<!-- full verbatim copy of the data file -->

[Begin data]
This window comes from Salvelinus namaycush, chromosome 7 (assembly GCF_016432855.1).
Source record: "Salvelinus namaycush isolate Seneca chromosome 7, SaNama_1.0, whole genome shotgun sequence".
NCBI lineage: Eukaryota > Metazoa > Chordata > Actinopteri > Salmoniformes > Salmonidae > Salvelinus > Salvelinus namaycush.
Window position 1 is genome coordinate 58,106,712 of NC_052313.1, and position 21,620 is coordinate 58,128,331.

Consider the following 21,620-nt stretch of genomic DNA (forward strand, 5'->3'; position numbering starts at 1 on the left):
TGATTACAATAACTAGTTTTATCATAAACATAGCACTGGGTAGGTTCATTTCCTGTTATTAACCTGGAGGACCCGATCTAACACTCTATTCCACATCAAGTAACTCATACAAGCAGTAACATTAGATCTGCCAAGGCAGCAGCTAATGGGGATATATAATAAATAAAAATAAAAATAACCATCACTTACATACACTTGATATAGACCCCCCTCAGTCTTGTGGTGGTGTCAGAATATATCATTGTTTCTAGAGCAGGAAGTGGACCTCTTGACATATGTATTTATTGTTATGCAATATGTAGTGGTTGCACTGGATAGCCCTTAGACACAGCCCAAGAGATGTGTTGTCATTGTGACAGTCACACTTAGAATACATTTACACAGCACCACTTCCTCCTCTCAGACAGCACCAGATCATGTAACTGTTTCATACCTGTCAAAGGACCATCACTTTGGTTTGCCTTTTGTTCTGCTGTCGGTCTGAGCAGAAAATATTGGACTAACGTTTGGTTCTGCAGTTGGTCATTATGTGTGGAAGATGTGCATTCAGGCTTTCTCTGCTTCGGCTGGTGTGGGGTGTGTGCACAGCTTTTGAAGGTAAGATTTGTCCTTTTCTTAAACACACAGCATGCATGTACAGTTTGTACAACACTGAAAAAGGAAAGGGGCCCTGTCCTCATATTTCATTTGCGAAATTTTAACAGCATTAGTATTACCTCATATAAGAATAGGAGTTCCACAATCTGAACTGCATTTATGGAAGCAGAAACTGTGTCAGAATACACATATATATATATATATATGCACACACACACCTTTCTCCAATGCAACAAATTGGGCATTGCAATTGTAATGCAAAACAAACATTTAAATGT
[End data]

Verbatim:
This window comes from Salvelinus namaycush, chromosome 7 (assembly GCF_016432855.1).
Source record: "Salvelinus namaycush isolate Seneca chromosome 7, SaNama_1.0, whole genome shotgun sequence".
NCBI lineage: Eukaryota > Metazoa > Chordata > Actinopteri > Salmoniformes > Salmonidae > Salvelinus > Salvelinus namaycush.
Window position 1 is genome coordinate 58,106,712 of NC_052313.1, and position 21,620 is coordinate 58,128,331.

Consider the following 21,620-nt stretch of genomic DNA (forward strand, 5'->3'; position numbering starts at 1 on the left):
TGATTACAATAACTAGTTTTATCATAAACATAGCACTGGGTAGGTTCATTTCCTGTTATTAACCTGGAGGACCCGATCTAACACTCTATTCCACATCAAGTAACTCATACAAGCAGTAACATTAGATCTGCCAAGGCAGCAGCTAATGGGGATATATAATAAATAAAAATAAAAATAACCATCACTTACATACACTTGATATAGACCCCCCTCAGTCTTGTGGTGGTGTCAGAATATATCATTGTTTCTAGAGCAGGAAGTGGACCTCTTGACATATGTATTTATTGTTATGCAATATGTAGTGGTTGCACTGGATAGCCCTTAGACACAGCCCAAGAGATGTGTTGTCATTGTGACAGTCACACTTAGAATACATTTACACAGCACCACTTCCTCCTCTCAGACAGCACCAGATCATGTAACTGTTTCATACCTGTCAAAGGACCATCACTTTGGTTTGCCTTTTGTTCTGCTGTCGGTCTGAGCAGAAAATATTGGACTAACGTTTGGTTCTGCAGTTGGTCATTATGTGTGGAAGATGTGCATTCAGGCTTTCTCTGCTTCGGCTGGTGTGGGGTGTGTGCACAGCTTTTGAAGGTAAGATTTGTCCTTTTCTTAAACACACAGCATGCATGTACAGTTTGTACAACACTGAAAAAGGAAAGGGGCCCTGTCCTCATATTTCATTTGCGAAATTTTAACAGCATTAGTATTACCTCATATAAGAATAGGAGTTCCACAATCTGAACTGCATTTATGGAAGCAGAAACTGTGTCAGAATACACATATATATATATATATATGCACACACACACCTTTCTCCAATGCAACAAATTGGGCATTGCAATTGTAATGCAAAACAAACATTTAAATGT